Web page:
Bottom line, and the theme of many things to come, is this: when you simply can’t ignore something you are dieing to try, you need to give it a shot. Time, planning and prayer are all part of that, though you also have to get up and DO something. Even when the math doesn’t work and your passion doesn’t make cents…yet. Sometimes that “last straw” is one of the best things that can happen to you.
#24 – Time For Building Stronger Networks
It’s pretty safe to say I have been “active” on various forms of social media for many years. From working on admin teams to building forum relationships, I’ve spent a fair amount of time building virtual equity with many people around the world. While I would not trade the networking lessons, there are a few key things I’ve learned from all this:
- Using social media should be part of your everyday life. I know that’s bold, but you really ought to be finding like-minded people and networking with them. Want to talk tea? Passionate about biking? Love movies? Go talk to people, make a few friends, then get to know them better. Amazing.
- There are “good” and “bad” uses of social networking time. Hear me on this: I’m not talking about Farmville vs. your long-lost relatives, rather the balance between the social “high” and actually building something you can come back to. (I heard the term “scaling every relationship” as a great way to put it. Grow your connections in quality before quantity!)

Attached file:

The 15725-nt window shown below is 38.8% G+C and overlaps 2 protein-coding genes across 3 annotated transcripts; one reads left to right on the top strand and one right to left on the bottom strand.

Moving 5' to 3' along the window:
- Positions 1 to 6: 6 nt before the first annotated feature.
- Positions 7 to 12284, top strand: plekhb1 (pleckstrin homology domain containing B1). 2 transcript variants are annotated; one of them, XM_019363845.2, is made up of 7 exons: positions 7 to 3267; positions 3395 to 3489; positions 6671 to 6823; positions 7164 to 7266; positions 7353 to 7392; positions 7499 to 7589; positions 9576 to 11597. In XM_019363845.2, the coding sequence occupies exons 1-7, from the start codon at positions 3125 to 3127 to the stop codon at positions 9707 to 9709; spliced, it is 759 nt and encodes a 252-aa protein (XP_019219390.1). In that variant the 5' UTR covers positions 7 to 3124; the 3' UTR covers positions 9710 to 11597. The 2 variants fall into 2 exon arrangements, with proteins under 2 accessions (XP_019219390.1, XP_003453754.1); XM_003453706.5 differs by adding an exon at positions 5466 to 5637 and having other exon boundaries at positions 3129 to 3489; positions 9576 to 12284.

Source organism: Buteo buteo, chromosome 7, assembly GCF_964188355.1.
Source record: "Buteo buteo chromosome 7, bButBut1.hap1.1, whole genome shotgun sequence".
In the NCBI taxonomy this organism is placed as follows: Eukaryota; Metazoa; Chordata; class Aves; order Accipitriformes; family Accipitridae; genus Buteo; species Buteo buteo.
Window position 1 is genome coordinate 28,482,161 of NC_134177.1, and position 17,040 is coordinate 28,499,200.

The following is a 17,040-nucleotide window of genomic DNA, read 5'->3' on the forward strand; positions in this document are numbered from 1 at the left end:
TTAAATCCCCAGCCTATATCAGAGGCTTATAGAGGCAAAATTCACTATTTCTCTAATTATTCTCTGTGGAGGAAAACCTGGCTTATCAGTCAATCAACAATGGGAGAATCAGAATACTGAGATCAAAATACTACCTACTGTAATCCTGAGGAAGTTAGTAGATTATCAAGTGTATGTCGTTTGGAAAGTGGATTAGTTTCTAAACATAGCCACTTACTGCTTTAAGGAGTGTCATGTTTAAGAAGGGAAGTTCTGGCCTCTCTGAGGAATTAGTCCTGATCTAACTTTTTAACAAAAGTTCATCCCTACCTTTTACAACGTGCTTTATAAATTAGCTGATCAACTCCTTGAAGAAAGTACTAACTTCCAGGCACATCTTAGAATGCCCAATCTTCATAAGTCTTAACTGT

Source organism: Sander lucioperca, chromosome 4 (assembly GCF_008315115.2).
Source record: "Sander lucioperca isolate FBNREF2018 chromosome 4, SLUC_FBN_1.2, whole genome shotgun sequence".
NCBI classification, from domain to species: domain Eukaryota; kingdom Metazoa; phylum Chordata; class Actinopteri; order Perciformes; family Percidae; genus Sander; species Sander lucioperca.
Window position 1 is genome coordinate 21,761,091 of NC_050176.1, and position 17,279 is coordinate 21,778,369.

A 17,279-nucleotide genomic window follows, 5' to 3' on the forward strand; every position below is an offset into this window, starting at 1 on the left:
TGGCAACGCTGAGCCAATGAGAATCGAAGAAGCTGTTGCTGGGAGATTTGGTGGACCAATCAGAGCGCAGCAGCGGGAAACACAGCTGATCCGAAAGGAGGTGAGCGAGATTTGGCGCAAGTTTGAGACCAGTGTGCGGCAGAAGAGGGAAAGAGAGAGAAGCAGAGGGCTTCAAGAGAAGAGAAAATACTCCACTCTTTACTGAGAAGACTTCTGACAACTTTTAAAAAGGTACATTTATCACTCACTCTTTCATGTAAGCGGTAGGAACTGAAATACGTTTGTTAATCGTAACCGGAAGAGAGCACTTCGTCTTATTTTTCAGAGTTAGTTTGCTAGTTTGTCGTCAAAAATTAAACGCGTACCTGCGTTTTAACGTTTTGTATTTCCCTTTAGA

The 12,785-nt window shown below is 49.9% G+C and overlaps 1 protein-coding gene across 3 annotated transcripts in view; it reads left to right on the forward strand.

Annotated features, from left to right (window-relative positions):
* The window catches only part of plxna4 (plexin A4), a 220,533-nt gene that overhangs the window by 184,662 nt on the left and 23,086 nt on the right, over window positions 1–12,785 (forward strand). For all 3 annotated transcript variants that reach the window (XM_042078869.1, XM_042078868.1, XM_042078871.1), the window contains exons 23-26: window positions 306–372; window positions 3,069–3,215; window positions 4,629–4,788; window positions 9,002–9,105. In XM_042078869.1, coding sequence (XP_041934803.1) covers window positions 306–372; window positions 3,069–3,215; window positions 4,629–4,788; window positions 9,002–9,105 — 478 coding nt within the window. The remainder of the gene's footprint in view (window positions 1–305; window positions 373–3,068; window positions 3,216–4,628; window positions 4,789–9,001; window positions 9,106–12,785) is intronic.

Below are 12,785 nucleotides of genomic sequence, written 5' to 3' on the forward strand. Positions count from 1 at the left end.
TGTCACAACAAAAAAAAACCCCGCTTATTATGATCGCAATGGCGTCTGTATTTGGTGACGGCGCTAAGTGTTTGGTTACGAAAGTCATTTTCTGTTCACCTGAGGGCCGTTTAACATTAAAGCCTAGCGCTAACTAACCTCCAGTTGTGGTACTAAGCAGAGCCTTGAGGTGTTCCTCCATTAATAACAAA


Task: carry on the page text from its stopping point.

- Time spent online should COMPLIMENT time spent investing in those directly around you. General principle of life, I know, but easy to forget once you start into all the “good things” you do for people online. I learned this the hard way.
I try not to say things without having reason behind my words, so please understand I’m only making observations here. Even though I’ve been involved in social mediums for years, stepping back and taking stock has helped me a lot. There are connections I’m not using like I should, others I ought to get rid of, along with new ones I’ve been running from for years (looking at you, Twitter). It’s been cool to see the response from OTHER HUMAN BEINGS that enjoy lots of the same things I do – trying to see every screen name differently has been a cool part of this year so far.
#25 – This Year Has Been Awesome
I can’t find a reason to say this year has been less amazing than last year. In fact, I’d say it has been significantly better than last year overall, even though there have been a lot of new challenges.
Here are a few:
– Dropped Full-Time Employment
– Moved to New Area of Town
– Went Full-Time into Freelance Web Development & Design
– Started Teaching/Co-Teaching 3 New Classes at Church
– Co-Founded Small Marketing Company (more on that later)
– Posted First Tweet
As you can see, there have been a few possible avenues for growth and change so far! I’ve got a crazy month ahead of me, and who knows what December might hold, but so far I wouldn’t trade this “hustle” for anything. I feel like every day lets me learn and grow in new areas, meet new people, gain additional perspective on life, etc. Wouldn’t trade it!